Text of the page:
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- Muy loco down in San AntoneLarry Kenon and fellow Spur egos have enfevered a win-starved populaceJohn Papanek | May 14, 1979
- SKYLINEDecember 09, 1957
Last year Peyton passed for 2,345 yards and 30 touchdowns, with only four interceptions. This year he's on pace to better those numbers. The only knock against him has been his foot speed, although he has improved on that. In the off-season Peyton trained with shoes designed to lengthen his Achilles tendon, giving his stride more spring. Last year he ran the 40-yard dash in 5.0 seconds; now he's at 4.8. Not that it matters much. As one recruiter said, "With a quarterback that big, who can throw the ball like he can, you'd be silly to have him running anyway."
Archie was known as a scrambler with a flair for improvisation; he could pass the ball underhanded if need be or run the blind bootleg unbeknownst to everyone on the field but himself. Although Peyton's physical resemblance to his father is uncanny, he's a classic drop-back passer more in the mold of a Namath or a Marino, and his arm, some contend, is already better than Archie's ever was.
"He's got great athletic ability," says Saint coach Jim Mora, who watched Peyton work out this summer. "If there's any better quarterback his age out there in the country, I'd just like to see him."
"Nothing but genetics can explain how that boy looks," says Jim Poole, a former college teammate of Archie's.
Is Peyton really that good, worthy of his place at the top of virtually every recruiting service's list of high school talent? Or was he simply born with the right pedigree? "When I first heard that Peyton was Archie Manning's son, I admit that operated negatively in my evaluation of him," says Allen Wallace, publisher of Super-Prep magazine. "I wondered whether the hyperbole used to describe him had something to do with the fact that he was the son of a former great player. But I've talked to more than 20 different programs, and they all say the same thing: Peyton is simply a great player. And that's why we've listed him Number One."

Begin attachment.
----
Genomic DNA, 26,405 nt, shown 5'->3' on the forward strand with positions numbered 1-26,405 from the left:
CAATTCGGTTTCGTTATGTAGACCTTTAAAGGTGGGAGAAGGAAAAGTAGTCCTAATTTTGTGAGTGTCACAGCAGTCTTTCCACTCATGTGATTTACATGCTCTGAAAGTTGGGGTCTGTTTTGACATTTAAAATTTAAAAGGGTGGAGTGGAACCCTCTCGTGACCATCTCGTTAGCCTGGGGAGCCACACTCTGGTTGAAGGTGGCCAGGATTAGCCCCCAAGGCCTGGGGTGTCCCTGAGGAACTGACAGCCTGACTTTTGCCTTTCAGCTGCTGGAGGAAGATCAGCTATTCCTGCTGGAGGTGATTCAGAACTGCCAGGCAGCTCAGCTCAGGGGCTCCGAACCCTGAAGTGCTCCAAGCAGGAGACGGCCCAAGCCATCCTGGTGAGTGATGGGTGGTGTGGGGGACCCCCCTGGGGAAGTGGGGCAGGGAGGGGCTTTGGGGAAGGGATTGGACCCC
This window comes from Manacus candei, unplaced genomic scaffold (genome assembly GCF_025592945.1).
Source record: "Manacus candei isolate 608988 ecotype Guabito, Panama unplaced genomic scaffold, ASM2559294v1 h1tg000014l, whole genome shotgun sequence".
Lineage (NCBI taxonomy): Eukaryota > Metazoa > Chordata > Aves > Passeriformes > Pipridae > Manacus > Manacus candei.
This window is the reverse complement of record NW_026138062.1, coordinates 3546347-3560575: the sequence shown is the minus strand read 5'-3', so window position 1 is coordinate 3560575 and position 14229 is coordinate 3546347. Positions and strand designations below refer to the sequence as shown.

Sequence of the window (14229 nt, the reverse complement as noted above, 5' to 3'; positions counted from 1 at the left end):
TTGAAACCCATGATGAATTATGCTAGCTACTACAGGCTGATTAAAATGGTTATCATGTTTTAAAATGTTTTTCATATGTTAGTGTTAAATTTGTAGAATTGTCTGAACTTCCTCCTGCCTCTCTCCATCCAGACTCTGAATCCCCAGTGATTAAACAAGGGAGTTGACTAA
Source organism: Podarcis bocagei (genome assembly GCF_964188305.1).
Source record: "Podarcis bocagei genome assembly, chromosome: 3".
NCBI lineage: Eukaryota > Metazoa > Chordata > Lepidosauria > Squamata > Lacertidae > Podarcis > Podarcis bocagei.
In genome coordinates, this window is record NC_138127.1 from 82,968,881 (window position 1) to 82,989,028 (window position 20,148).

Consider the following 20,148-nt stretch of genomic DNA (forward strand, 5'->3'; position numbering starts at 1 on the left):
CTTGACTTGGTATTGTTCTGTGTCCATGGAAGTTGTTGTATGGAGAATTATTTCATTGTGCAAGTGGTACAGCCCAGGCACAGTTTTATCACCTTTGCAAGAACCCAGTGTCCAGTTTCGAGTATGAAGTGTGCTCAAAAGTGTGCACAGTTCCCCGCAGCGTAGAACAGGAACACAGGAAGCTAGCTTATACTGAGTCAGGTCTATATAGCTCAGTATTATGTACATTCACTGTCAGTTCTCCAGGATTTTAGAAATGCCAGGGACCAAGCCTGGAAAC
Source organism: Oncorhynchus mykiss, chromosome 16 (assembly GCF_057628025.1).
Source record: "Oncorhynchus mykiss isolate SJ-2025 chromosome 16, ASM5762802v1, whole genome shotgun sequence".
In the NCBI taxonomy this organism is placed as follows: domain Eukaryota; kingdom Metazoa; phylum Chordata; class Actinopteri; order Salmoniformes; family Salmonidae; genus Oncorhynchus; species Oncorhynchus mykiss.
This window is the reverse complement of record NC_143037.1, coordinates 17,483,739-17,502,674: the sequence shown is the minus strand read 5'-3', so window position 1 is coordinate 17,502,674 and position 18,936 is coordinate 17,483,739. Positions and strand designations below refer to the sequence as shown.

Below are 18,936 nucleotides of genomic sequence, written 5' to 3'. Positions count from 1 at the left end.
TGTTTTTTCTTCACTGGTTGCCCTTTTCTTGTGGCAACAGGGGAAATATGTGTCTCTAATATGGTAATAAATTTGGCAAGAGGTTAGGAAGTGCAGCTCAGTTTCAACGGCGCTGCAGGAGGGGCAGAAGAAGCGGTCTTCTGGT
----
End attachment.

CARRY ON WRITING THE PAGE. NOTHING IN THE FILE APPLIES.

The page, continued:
Two years ago Peyton and his brother Cooper, then a senior at Newman, formed one of the most prolific pass-and-catch tandems in Louisiana. It was, Archie says now, "the greatest fall I ever spent in my life. The only problem was that after the games I had to cover my head and hide from the other receivers' parents." When Cooper earned a scholarship to Ole Miss, it seemed a lock that Peyton would follow. But as a freshman, Cooper was found to have a congenital spinal condition that resulted in surgery and the end of his football career. With the Manning-to-Manning scenario at Ole Miss no longer a possibility, Peyton's future suddenly was less certain. "I honestly don't know where I'm going," he says.
The debate among those who follow the Manning saga now goes like this: Should Peyton attempt to resurrect the glory that has eluded Ole Miss since his father's days, or should he choose a school like Florida State or Michigan, where he would be certain to compete for the national championship and personal awards such as the Heisman Trophy?
"Peyton doesn't take much crap," Cooper says with no small hint of pride. "If somebody were to tell him that he betrayed Ole Miss [by choosing another school], he's the type who'd get right in his face and tell him to shut up."
Archie is determined to let Peyton decide for himself, and Olivia, herself a former Ole Miss homecoming queen, is trying to do the same. "Some of my buddies have called and said, 'You make him go to Ole Miss,' " Archie says. "They're real hard-core about it. And though I'm sure they mean well, they aren't thinking about what they'd do if Peyton was their son."
The quest for Peyton, frantic since last spring, peaked in mid-September when he started telling some schools he wasn't interested. By this point Tony Reginelli, Peyton's coach at Newman, had dubbed so many highlight tapes for recruiters that he had nearly worn out the school's heavy-duty VCR. And the Mannings were under siege at home, where they had installed an extra phone line to handle the crush of recruiting calls, 23 of which came the first day college coaches were allowed to contact high school players, in August.